NewsNational News

Actions

Tennessee murderer chooses to be put to death by electric chair over lethal injection

Posted: 9:39 AM, Dec 06, 2019
Updated: 2019-12-06 11:39:52-05
Tennessee murderer chooses to be put to death by electric chair over lethal injection

NASHVILLE, Tenn. – Convicted murderer Lee Hall was executed Thursday night.

Hall was given the choice between dying by three-drug combination or death by 1,750 volts of electricity. He chose the electric chair and was pronounced dead at 7:26 p.m.

Hall was convicted of killing his estranged girlfriend Traci Crozier in 1991 in Chattanooga by setting her car on fire while she was still inside.

The first execution witness to speak was Crozier's sister. By her side was a few other family members as she read a statement.

"The day has come and gone now, the day my family has waited on for 28 years. Now our family's peace can begin but another family's hell has to begin. Today will not bring my sister and my father's daughter back, but now may she find her peace in heaven with our mom. She will always be greatly missed by her family and everyone who knew her. But hopefully today an end to this monster's life will bring some peace within everyone who has had to suffer over these 28 years without my beautiful sister. We all fought this battle for you Traci and today we won."

A witness said Hall's last words were "People need to learn forgiveness and love make this world a better place."

Each witness described the events of the execution minute by minute – most of them similar – however, a couple of the witnesses said they saw smoke or steam coming from Hall's head, which is not a usual thing to see during this type of execution.

WTVF spoke to defense attorney Kelly Henry after the press conference who said the smoke was likely a sign of burning flesh or burning sponge and is not supposed to happen during the execution.

Lastly, one of Hall's attorneys read a statement from Lee and his family.

Lee Hall's Statement:
"I'm sorry for the pain I caused gene and all of Traci's family. I ask for your forgiveness and I hope and pray that someday you can find it in your heart to forgive me. I'm sorry for the pain I've caused my brother David and my mother and my family. I hope this brings peace and I don't want them to worry about me anymore."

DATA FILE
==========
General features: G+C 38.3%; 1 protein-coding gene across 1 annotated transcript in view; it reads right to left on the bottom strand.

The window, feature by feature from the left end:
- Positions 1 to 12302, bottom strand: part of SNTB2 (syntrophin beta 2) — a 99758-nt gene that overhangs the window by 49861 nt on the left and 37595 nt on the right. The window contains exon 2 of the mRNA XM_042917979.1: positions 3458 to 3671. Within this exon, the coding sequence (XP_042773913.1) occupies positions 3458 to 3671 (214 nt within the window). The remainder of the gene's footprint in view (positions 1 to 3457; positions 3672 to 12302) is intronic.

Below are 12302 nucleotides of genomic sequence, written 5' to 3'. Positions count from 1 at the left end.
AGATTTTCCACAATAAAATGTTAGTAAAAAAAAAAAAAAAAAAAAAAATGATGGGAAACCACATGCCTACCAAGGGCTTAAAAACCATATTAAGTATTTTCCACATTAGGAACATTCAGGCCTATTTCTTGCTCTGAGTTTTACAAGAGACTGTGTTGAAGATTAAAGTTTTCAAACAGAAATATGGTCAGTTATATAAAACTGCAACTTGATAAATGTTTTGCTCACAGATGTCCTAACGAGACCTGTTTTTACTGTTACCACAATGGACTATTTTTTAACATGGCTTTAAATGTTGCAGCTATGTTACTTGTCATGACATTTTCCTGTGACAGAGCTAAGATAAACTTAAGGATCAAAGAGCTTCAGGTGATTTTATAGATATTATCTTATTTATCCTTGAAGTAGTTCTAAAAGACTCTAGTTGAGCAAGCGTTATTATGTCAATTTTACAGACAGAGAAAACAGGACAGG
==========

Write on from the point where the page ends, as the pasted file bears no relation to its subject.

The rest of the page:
Hall Family Statement:
"We are devastated by the loss of Traci and now Lee. Lee loved Traci more than anything and we welcomed her into our family and love her too. We also love Lee and wish that we could have changed the events of that tragic day. Lee did not intend to cause her death nor the pain she endured. He admitted the truth and accepted his punishment. He also accepted Jesus Christ and only wishes for the Crozier family to accept his sincere apology and hopes they find the peace and closure they so deserve. Lee and his family want to extend a "thank you" to all the prison staff and inmates in Unit 2 for all their support and assistance to Lee through the loss of his vision. We also want to thank all the attorneys and staff who represented him. We deeply appreciate the love and kindness that our friends and church members have shown us for keeping us in your prayers through these difficult times. Now we have all lost, but we find peace knowing that they are both with the Lord."

Hall was the second blind person executed in the United States since the country reinstated the death penalty in 1976, the Associated Press reported. He had sight when he entered prison, but later became functionally blind from improperly treated glaucoma.

The inmate chose a Philly cheesesteak, two orders of onion rings, a slice of cheesecake and a Pepsi for his last meal.

Earlier this week, the Tennessee Supreme Court denied Hall's request for a stay of execution.

Read more: Tennessee Supreme Court denies stay of execution request for Death row inmate Lee Hall

The request centered around possible bias of a juror who helped hand down the original death sentence in the 90s.

In Tennessee, the state's primary execution method is lethal injection, however inmates who were convicted of crimes before 1999 can choose electrocution.

This story was originally published by Rebekah Pewitt and Caroline Sutton at WTVF.